Chapter 3: Massing the Body
Sculpey massage — As it turns out, you must knead the stuff a lot. I'd sort of known that from working with ordinary Sculpey. But mixing the Sculpey with the Super Sculpey… that took a long time. So I got a Pasta Machine. Now this seems like an extravagance, but it really does an efficient job and quicker than your fingers. This also will help revive a bit of old Sculpey if and when you want to work with some.
Yes, its a pasta maker that is made for use with polymer clays, so don't use it for food. Also in this pic is a block of mixed Sculpey and some thinning oil packaged by Sculpey. Whatever the gunk is that Sculpey uses to hold its polymer clay together does evaporate over time. This stuff can be added—a few drops—to restore some old stuff in a few passes through the pasta machine.
In this picture you can see a box of flesh-colored Sculpey and a small block of black-ish Super-Sculpey. You mix these about three blocks (out of four in a pack) to one layer of the fleshy Sculpey. You get the dark gray stuff on the sheet of styrene or in the plastic bag. This is the gray stuff. And it is so easy with the pasta machine.
There isn't much to say about this process. One has to lump on strips and balls and tiny space fillers. Pretty much blocking in the shape. I feel it is easier to take away than try to add later, though that can be done. I also feel that as much shaping that you can do at this point will save some shaping later—maybe.
Heres the back view. A little chunky here and there, but at this stage, the Sculpey is completely workable. I'm exaggerating here and there, because I am feeling my way through this body. It is the first figure I've sculpted. I am also mindful of clothes and boots. Still not sure about what to do with the sword-holding arm.
I thought I would add the arm as a completely separate piece. Then I thought perhaps just from the elbow down. There might be a tough seam to control—one would have to work under the armpit. I had to think of the end-user and I wanted to make the job as simple as possible. So eventually, I came to including half the arm with the body. Then doing the forearm separately.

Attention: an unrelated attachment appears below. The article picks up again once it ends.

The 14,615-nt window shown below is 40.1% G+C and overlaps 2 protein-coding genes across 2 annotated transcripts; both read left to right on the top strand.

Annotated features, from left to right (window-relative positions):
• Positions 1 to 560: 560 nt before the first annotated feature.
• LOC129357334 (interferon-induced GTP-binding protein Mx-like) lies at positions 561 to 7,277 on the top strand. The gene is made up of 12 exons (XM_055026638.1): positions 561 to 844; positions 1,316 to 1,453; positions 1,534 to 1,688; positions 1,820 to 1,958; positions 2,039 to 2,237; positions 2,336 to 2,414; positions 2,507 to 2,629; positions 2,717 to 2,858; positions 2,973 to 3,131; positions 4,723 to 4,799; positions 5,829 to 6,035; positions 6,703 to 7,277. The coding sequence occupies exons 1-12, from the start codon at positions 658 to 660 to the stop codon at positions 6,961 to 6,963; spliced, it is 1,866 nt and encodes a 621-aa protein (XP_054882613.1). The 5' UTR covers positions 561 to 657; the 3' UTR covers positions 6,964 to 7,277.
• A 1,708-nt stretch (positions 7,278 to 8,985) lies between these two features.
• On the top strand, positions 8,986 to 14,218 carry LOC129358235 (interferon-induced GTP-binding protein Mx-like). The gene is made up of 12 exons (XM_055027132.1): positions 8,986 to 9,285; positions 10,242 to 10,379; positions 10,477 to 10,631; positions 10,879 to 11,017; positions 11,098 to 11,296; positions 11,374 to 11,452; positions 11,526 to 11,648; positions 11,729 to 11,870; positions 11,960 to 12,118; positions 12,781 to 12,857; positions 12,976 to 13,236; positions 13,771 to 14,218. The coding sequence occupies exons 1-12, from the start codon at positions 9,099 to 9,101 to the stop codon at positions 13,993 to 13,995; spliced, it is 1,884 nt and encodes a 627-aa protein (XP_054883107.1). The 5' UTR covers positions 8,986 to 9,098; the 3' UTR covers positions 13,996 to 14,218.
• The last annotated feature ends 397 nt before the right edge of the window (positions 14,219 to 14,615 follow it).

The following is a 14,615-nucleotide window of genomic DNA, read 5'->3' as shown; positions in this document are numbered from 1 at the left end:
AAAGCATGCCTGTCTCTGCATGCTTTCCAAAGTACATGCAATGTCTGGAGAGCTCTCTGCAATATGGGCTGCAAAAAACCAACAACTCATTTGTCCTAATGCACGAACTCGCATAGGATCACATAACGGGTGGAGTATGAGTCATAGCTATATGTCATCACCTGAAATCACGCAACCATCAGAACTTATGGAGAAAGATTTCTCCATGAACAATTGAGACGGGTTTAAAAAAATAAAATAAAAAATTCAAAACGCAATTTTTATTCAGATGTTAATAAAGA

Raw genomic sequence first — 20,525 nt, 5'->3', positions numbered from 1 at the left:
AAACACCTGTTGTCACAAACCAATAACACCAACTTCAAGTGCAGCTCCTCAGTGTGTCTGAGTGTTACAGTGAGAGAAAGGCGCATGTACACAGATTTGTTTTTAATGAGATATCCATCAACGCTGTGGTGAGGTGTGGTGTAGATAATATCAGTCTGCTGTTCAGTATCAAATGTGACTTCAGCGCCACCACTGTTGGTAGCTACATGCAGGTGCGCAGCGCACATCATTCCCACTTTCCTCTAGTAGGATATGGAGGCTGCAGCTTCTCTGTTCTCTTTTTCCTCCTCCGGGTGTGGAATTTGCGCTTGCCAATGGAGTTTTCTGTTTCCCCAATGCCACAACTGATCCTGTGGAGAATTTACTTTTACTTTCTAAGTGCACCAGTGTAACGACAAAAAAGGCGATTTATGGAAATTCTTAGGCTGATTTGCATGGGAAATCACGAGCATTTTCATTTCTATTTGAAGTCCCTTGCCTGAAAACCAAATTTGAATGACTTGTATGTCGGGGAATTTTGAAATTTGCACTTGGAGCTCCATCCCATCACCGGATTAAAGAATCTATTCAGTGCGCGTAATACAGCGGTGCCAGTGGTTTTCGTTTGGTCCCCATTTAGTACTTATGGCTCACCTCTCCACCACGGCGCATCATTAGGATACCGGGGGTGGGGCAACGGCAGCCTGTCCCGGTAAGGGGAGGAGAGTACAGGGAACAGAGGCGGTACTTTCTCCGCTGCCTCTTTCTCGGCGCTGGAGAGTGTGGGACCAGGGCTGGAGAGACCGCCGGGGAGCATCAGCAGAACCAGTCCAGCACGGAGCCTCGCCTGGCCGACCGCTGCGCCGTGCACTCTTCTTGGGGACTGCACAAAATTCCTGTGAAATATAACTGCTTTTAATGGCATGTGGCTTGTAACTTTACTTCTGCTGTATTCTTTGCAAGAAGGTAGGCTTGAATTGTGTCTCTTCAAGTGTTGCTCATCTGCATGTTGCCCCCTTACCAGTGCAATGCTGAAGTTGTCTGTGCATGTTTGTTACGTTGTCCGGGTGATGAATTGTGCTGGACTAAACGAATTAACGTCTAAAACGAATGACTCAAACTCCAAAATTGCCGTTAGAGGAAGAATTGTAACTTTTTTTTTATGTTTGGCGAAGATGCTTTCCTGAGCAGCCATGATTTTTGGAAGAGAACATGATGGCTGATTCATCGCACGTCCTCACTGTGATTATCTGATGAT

Ah! On to the breasts!
At this point, Shaundra got a little tougher. Her shirt was to conceal her bosom, except for some cleavage. But then what about the head? If I kept the chest in one piece, there would be another hard to get at seam at the neck. Then it hit me—do the whole head down to her cleavage as one piece. It could socket into the body.
I must point out that some time around this point, I stayed away from the sculpt for about a week. When I came back to it, I realized I didn't like the shape of the breasts. Mindful of the shirt—which would probably have been a fairly tight thing in real life, I tore off the above—you can do that to Sculpey and rebuilt them. I made them rounder and tried to make them seem more confined by the shirt.
The aesthetics of breast shape is very personal and hard to describe without many, many pictures. Even though I searched for and found many, many pictures, I will let you do your own searching! Whatever you sculpt will have to please you, after all!
In this close-up you can see I've worked on the bosom shape a little and scribed out the area of the cleavage that would form the bottom to the neck and head. This line will be where the shirt lays. The plan is for the cleavage to appear right there.
And here you see where I carved in to make the receptacle for the head and chest. In this close up, you can see I added a little muscle to Shaundra as well some broad shoulders. I figure the gal swings a sword for half the day, shes got some powerful arms. I was also mindful of an encounter with a Norwegian publisher I met professionally once, who had a striking and very unusual figure. Wide, almost blocky, but with womanly hips and almost too-wide shoulders. She had an unusual figure, but it was real and served as the basis for Shaundra. (It must be noted that she had a modest bosom. Definitely there, but not huge.) Too often, there is a mix of figure types that verge on the inhuman. Say, narrow hips but broad shoulders, or an extremely thin frame with very large breasts. In the comic book world, all these odd mixes are made into extremes, but (!) as anyone who has studied a Victorias Secret catalog knows (only serious artists, please) there are unusual figures out there, who seem indifferent to what the rest of the world thinks. Its easy to say, “Oh pshaw! Those are merely Photoshop tricks!” But my ‘professional meeting of that publisher-ess was at Penthouse Magazine, where the real thing walks around every day!